Rossland is located in the southern West Kootenay region of B.C. Tucked in Rossland Range, Rossland is at an elevation of 1023 meters, making it Canada's highest Alpine City. Today the population is around 4000 and Rossland is a haven for outdoor recreation enthusiasts. Opportunities for downhill, cross-country and backcountry skiing are endless and when the snow goes, biking, hiking and walking trails are extensive and well marked.
Gold was discovered in Red Mountain in 1890 and in 1892 a prospector by the name of Ross Thompson preempted a townsite for the mining camp, calling it Rossland because the name Thompson was already taken elsewhere. The gold ore deposits were deemed rich and in good supply so the necessary financing and infrastructure for hard rock mining were put in place. By the end of 1895, there were two railways serving the mines (one American and one Canadian) and a smelter built down the hill in Trail. The population of Rossland went from 300 to 3000 in 1895 and in 1897 the City of Rossland was incorporated with a population of 7000 - the premier gold mining center of Canada. The mines closed in 1929 but there is much evidence today of Rossland's significant resource town past in the heritage buildings and sites and one can still go underground to the workings of the mines at the Rossland Museum.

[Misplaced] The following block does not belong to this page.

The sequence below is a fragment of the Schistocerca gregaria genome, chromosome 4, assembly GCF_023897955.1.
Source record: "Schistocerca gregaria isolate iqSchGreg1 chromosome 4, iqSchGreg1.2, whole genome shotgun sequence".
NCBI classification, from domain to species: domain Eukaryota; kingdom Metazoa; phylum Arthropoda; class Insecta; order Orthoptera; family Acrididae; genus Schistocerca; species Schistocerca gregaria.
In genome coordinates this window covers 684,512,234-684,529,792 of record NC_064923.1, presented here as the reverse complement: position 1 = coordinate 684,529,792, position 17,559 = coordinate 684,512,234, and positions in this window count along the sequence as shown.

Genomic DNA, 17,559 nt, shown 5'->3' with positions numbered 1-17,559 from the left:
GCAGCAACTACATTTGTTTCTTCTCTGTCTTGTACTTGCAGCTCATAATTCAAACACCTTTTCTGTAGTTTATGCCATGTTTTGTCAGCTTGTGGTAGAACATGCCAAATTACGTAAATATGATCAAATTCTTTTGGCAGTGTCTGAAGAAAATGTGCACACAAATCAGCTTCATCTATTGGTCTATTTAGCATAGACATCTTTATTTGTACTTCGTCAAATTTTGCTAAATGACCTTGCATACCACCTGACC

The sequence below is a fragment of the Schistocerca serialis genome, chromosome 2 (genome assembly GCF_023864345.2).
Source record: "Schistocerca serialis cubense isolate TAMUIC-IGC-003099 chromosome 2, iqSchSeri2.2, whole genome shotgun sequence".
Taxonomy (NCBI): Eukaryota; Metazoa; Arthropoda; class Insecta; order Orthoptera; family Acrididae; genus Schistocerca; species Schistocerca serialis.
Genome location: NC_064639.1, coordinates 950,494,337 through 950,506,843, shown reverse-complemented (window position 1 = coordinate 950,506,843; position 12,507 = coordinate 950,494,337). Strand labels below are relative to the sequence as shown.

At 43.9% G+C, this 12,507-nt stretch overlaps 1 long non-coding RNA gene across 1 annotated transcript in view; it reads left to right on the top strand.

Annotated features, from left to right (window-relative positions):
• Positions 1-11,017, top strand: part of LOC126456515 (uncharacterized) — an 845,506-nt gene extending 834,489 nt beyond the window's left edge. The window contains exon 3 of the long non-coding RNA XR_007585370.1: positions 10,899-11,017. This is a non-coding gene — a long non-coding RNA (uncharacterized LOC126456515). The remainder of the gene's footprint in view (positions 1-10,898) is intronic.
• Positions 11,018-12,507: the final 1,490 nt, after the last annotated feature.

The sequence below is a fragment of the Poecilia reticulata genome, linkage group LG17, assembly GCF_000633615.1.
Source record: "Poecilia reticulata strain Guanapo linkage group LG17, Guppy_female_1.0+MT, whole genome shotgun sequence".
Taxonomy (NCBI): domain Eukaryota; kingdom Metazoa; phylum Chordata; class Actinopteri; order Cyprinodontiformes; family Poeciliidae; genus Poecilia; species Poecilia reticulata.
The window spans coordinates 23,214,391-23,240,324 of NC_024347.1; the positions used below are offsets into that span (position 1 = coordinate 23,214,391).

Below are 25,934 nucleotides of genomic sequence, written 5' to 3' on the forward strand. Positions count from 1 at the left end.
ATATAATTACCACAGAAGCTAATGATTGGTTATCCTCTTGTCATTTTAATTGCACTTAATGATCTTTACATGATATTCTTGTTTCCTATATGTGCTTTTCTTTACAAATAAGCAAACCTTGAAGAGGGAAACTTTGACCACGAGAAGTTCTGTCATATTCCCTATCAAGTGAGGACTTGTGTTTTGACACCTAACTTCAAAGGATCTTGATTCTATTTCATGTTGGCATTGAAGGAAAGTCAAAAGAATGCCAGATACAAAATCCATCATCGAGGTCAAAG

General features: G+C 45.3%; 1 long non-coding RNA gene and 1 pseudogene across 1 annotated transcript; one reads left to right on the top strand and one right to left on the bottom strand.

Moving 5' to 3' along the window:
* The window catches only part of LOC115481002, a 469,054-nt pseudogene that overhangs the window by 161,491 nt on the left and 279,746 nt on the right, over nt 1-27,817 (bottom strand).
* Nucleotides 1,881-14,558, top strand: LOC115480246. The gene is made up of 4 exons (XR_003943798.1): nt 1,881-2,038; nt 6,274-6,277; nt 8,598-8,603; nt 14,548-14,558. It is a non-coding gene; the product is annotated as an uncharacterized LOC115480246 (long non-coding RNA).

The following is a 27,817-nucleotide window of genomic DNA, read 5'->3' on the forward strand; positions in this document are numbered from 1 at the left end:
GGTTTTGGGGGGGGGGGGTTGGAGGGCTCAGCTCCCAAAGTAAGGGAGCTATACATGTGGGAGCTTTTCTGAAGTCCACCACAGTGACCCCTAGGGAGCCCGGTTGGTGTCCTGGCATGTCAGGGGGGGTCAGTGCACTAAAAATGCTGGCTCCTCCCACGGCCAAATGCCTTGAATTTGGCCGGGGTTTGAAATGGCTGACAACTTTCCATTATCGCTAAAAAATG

• A special thank you to Jackie Drysdale for her assistance with the content for this article.